Lesson 1: Trimming the Helicopter

Lesson 1 - Trimming The Helicopter
 

Here's the difficult part. Getting the heli properly trimmed. A heli which is trimmed means that during a hover, all the control trims on the Tx is at centre. This is ideal, but this is not always the case.

To begin, make sure that your servos center point is neutral with the control surfaces. ie: With your swashplate level, your aileron and elevator servos should be at center, with the control sticks also at center position. Rudder is difficult, so follow your instruction manual on pre-setting the rudder. Only during your first hover would you know how much rudder trimming you need.

Setup your gyro, and pay careful attention to the way your gyro moves in conjunction with the way you swing the heli. You would want the gyro to counter your movement.

Set up your throttle and pitch curve the way you want it. How I normally set mine (using a Futaba Skysport Heli Radio), is to set the throttle first, then the pitch.

With the Throttle stick at 50% Center, open up the throttle lever on your engine to 50% (approx), and then fit the horn into the servo gear. Next, push the throttle trim to minimum, and the throttle stick to minimum as well. Your throttle should be fully closed. Make sure the linkages do not buckle. If your throttle is not at the fully closed position, there should be a pot (or computer) setting to adjust the Low end travel. Adjust this until the throttle fully closes without buckling the linkages.

Now push throttle stick to high, and the throttle should fully open. As before, if the throttle is not fully opened or the linkage is buckling, then adjust the throttle pots (or computer) for the high end travel.

This setting should make your throttle quite linear. Re-adjust later if you find your head speed to be off.

For the pitch setting, set your throttle stick to centre, and with a pitch gauge, set the pitch for hovering (5 to 6 degrees), and mount the linkage to the servo gear. Push the throttle fully low, and then check the pitch. Adjust your pot (or computer) to give you the pitch you want. If you are unable to attain the pitch you desire, use a longer servo horn. Do the same for the high side. Normally, for starters, -1 to 10 degrees is ideal.

Therefore, we can summarise it as follows:

 

STICK POSITION THROTTLE PITCH
Low 0% (trim at min) -1 degree
middle 50% 5 degrees
high 100% 10 degrees

Lastly, CENTER OF GRAVITY (CG) has to be right in the middle of the rotor mast! If it's not, use weights to adjust the position till it's there.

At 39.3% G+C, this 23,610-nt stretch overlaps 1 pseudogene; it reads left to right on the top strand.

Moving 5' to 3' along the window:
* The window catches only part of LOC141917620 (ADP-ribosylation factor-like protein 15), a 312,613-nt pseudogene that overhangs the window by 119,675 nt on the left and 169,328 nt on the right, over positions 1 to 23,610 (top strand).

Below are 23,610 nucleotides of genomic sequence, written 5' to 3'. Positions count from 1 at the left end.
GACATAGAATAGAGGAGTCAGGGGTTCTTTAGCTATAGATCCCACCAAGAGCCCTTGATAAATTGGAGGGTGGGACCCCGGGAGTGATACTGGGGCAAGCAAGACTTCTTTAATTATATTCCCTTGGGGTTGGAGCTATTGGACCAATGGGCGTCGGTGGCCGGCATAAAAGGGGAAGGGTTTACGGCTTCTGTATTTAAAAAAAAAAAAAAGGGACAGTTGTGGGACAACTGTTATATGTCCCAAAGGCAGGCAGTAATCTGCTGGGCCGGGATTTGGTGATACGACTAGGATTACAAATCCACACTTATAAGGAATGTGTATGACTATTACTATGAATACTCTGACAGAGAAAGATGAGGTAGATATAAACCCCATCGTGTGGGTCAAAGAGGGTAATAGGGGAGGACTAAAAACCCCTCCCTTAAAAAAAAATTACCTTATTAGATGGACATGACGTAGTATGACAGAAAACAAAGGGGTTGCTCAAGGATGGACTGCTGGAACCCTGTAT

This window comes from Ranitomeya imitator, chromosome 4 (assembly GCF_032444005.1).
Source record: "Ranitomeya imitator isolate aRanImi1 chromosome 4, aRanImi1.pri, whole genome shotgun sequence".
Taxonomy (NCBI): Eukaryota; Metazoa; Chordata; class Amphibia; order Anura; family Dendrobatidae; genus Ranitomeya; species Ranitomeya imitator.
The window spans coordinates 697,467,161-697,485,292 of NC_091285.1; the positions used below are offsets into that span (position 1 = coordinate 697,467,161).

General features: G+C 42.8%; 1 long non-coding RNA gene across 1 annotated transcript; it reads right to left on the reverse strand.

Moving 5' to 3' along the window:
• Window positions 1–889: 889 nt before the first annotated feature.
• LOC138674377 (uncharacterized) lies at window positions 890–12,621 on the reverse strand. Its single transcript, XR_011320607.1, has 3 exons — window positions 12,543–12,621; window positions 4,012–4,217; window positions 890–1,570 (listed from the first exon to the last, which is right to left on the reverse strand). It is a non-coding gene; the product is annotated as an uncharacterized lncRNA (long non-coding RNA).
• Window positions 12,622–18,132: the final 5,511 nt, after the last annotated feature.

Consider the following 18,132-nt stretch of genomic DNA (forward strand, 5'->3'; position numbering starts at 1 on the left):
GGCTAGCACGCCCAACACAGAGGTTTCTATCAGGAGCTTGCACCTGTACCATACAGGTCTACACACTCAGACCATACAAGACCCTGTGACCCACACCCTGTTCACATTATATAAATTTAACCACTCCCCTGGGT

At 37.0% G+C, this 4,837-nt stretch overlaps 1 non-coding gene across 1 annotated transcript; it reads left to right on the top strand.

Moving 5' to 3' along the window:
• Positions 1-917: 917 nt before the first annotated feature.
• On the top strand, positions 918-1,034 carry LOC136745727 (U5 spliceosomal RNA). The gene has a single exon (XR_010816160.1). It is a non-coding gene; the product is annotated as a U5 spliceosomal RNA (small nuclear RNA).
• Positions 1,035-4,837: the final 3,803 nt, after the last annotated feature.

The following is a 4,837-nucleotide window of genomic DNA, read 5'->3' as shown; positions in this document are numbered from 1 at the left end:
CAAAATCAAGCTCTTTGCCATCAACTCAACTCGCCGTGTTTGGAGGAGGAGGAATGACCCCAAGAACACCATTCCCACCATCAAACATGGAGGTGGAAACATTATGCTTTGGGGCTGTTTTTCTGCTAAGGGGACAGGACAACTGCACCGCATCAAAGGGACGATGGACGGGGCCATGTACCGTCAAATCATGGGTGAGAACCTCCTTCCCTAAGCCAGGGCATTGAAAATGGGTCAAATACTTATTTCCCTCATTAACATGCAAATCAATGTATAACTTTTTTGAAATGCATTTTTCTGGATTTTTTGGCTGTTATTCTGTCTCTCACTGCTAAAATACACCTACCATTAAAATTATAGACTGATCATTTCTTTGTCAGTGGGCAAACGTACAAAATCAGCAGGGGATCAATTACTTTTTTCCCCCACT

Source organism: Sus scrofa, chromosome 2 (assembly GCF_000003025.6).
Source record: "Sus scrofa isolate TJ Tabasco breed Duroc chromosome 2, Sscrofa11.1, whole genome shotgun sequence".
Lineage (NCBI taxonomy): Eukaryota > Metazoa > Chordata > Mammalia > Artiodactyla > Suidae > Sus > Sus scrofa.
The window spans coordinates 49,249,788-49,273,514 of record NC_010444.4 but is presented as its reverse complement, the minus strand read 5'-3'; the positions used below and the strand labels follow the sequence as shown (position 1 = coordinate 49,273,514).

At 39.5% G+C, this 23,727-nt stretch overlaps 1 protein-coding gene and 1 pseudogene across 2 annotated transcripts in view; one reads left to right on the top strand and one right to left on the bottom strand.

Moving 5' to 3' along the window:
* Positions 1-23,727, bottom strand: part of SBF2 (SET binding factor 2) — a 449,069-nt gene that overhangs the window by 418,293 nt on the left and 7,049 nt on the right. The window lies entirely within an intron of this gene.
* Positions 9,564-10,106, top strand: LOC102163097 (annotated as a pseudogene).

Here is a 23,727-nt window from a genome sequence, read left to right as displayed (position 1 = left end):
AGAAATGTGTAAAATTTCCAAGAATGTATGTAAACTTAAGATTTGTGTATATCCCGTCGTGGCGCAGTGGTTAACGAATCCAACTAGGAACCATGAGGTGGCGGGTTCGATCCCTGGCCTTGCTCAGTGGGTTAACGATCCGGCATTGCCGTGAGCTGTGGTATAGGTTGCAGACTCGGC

Once you have completed the preliminary setup, it's time to fuel up and trim up the entire heli.

Rev up the throttle, and wait until you get a good constant sound from the engine. Then increase the throttle slowly until the heli is very light on its feet. At this stage, your heli will start to move in all directions. Counter the heli movements by controlling your cyclic and rudder. For the first timers, this may be impossible, so get someone to help if necessary. Also, put the big cross sticks with balls at the end to save $$$$ in case anything happens. Trying to be macho here won't gain points :)

Natural movements of the heli will be as such.

For a clockwise turning rotor, your heli will tend to drift to the left, due to the tail rotor pushing to counter the torque. This is normal, and I normally just push my aileron trim 2 to 3 clicks right.

Pushing the aileron right to counter will cause the tail to rise, because of the slight angle, and this is countered by a little back elevator.

During the hover, your tail should be rock steady

On increasing throttle, your heli (head) will swing left, but the gyro should counter it slightly, and on decreasing throttle, the heli will swing right

If your heli behaves in this manner, then you got a properly trimmed heli.

If the tail drops during lift off, your CG is too far back. Use a heavier battery or some weight to counter it. Same goes for the opposite. But if the CG is correct, check the swashplate. It might not be level.

If your heli drops severely left or right, the swashplate is probably not level. Check direction, and readjust.

Tail swings left (head right) during hover. Rudder linkages too much positive degree. Adjust the linkage to reduce the rudder pitch.

Tail swings right (head left) during hover. Rudder linkages too little degree. Adjust the linkage to increase the rudder pitch.

Tail starts to wag. Your gyro gain is too high. Reduce.

Note: If your heli is a counter-clockwise rotation rotor, then the effects will all be opposite of the above.

Happy hovering.